“The Spirit of the Lord is upon me, because he has anointed me to bring good news to the poor. He has sent me to proclaim release to the captives and recovery of sight to the blind, to let the oppressed go free, to proclaim the year of the Lord’s favor.” Read the rest of the Luke 4 here
A 2012 NY Times article by Kaye Blegvad discusses what she calls the new homesickness. A recent Gallup World Poll found that:
One-quarter of the earth’s adults (1.1 billion in all) want to move temporarily to another country in the hope of finding more profitable work. An additional 630 million people would like to move abroad permanently.
There are many reasons why there is an increased desire for mobility: some of it is because of poverty or war. But the article suggests another big part of modern mobility results from the:
conviction that such mobility is possible. People who embrace this cosmopolitan outlook assume that individuals can and should be at home anywhere in the world, that they need not be tied to any particular place.
And this is something that should hit close to “home” for many of us, myself included. In 2003, Emily and I decided to take a chance and move 2,359 miles away. I left Canton, where I was born in 1978, and where both of my parents were born in the 50s. Emily left the Cleveland area where both of her families and grandparents have lived.
When we left home we believed we would return five years later, with a Masters of Theology and (maybe) PhD in hand. I was guilty of having an unhealthy level of optimism
And what we learned, or at least part of it, was that we could be home anywhere. Now it wasn’t the same as Home but we learned to not just value, but feel at home with different cultures, people, ideas and geography our new homes have represented. Our mobility gave us new eyes to see the world with.
But there is a cost involved in this new mobility as well. Blegvad suggests that while we’d like to think that mobility is easy, fun, and a new acceptable way to live a cosmopolitan life, we should not be so quick to believe it.
Research has found high psychological costs to this new-found mobility.
The author writes:
I’ve discovered that many people who leave home in search of better prospects end up feeling displaced and depressed. Few speak openly of the substantial pain of leaving home.
When Emily and I go home every year we like to visit our favorite places all over Canton: Taggarts Ice-Cream Parlor, Malone College, the neighborhood by the college where the streets are paved with red bricks. It feels good to be in a familiar place. If feels good to have a little remedy for homesickness. But it is also hard, hard because we miss being in those familiar places. We miss home. It reminds us that we do in fact have roots and a history, we come from some place.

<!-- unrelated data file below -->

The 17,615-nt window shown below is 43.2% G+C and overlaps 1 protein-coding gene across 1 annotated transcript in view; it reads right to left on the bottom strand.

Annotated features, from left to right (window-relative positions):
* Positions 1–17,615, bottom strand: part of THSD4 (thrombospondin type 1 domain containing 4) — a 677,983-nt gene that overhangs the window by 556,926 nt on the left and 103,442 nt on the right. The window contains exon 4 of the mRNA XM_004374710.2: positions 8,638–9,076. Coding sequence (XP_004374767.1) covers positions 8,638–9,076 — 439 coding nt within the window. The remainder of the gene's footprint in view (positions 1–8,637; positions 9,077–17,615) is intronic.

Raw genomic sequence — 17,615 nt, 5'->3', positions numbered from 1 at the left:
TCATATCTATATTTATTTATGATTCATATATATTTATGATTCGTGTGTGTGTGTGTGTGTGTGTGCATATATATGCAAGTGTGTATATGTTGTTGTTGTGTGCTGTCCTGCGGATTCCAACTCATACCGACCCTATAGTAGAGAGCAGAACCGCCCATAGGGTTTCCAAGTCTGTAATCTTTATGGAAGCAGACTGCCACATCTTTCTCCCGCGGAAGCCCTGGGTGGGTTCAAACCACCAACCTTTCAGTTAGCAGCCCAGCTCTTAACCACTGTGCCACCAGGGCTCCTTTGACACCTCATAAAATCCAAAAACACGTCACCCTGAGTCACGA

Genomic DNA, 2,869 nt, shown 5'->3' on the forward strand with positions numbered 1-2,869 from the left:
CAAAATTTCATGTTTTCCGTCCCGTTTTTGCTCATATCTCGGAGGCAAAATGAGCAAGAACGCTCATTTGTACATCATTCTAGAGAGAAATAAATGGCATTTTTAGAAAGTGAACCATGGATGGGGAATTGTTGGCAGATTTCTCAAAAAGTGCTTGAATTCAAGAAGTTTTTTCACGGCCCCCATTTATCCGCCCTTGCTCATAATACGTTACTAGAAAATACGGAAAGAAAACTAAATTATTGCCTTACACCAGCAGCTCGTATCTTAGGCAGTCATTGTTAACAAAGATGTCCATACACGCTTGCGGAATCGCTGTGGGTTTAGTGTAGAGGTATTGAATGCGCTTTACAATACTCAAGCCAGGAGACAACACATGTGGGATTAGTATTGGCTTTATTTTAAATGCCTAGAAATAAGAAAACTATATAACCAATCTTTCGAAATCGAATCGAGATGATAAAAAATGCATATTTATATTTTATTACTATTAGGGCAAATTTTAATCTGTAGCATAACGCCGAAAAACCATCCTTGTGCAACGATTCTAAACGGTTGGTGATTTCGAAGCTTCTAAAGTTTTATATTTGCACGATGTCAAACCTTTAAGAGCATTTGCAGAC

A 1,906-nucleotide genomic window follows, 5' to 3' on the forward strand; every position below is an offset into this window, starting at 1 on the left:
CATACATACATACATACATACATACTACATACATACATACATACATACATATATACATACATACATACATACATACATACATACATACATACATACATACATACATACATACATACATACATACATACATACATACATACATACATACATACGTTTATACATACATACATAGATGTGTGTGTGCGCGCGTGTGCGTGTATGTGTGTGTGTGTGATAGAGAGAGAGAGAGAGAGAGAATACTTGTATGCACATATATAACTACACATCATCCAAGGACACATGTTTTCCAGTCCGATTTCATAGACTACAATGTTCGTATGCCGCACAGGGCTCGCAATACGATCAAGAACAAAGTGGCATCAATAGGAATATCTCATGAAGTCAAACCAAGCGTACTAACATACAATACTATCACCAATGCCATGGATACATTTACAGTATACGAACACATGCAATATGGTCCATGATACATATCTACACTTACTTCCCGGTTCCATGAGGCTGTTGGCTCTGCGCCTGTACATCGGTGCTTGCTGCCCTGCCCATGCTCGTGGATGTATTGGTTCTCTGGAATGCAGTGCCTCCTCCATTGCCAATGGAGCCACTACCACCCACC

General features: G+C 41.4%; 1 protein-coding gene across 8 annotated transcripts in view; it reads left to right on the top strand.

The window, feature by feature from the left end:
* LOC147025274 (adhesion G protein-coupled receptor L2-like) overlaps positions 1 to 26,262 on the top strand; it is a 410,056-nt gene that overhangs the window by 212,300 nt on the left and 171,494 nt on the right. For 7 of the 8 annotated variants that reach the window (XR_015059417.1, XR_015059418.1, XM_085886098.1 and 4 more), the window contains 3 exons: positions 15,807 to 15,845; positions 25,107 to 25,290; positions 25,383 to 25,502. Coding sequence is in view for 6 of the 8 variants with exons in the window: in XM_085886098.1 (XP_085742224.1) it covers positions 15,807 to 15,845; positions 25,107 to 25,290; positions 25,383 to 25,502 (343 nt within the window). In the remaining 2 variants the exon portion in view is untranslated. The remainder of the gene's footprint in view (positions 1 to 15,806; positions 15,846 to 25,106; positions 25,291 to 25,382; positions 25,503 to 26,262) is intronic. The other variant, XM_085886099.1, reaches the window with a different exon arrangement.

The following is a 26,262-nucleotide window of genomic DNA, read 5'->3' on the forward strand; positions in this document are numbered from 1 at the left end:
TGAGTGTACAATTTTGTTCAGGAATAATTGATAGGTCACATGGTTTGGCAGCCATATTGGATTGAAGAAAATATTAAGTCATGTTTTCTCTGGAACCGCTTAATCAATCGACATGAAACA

These are all things that a society that privileges mobility over home can obscure.
There is something about the myth of individual progress and prosperity in our society that downplays home and our past connections. Just think of the saying “Pull yourself up by your bootstraps.” That’s a saying for someone who believes he has no family, no community, no history – he is a self-made man and for him home is no place. On the other hand, home can become an obstacle as well as we will soon see.
Jesus’ Incites a Riot
I’d like to bring the themes and tension between mobility and home into our reading of Luke chapter 4.
We pick up the story just after Jesus’s time away when he was baptized in the muddy river Jordan and then “was led by the Spirit in the wilderness.” It was there that he got his seminary education in only 40 days of fasting and refusing the Devil’s crafty temptations. After his graduation from the wilderness he goes home to celebrate and start his ministry off right.
Except it doesn’t go all that well. Which is too often the case for us ministry-types. It didn’t help that Jesus wasn’t all that tactful in his first sermon in the synagogue.
Jesus’ own mobility prior to our passage and throughout the rest of the Gospel shows that mobility is not always a bad thing and is sometimes necessary to bring a new sense of God at work. But whether one has to return home – literally or even just figuratively – the must be some connection and reconciling with our past if we are to move forward.
We could say that Jesus goes home two least two ways.
First, Nazareth as home. Jesus goes to his literal home. He shows up in Nazareth. He goes and participates with his people in worship, and announces the good news in that place. He gives his inaugural sermon there.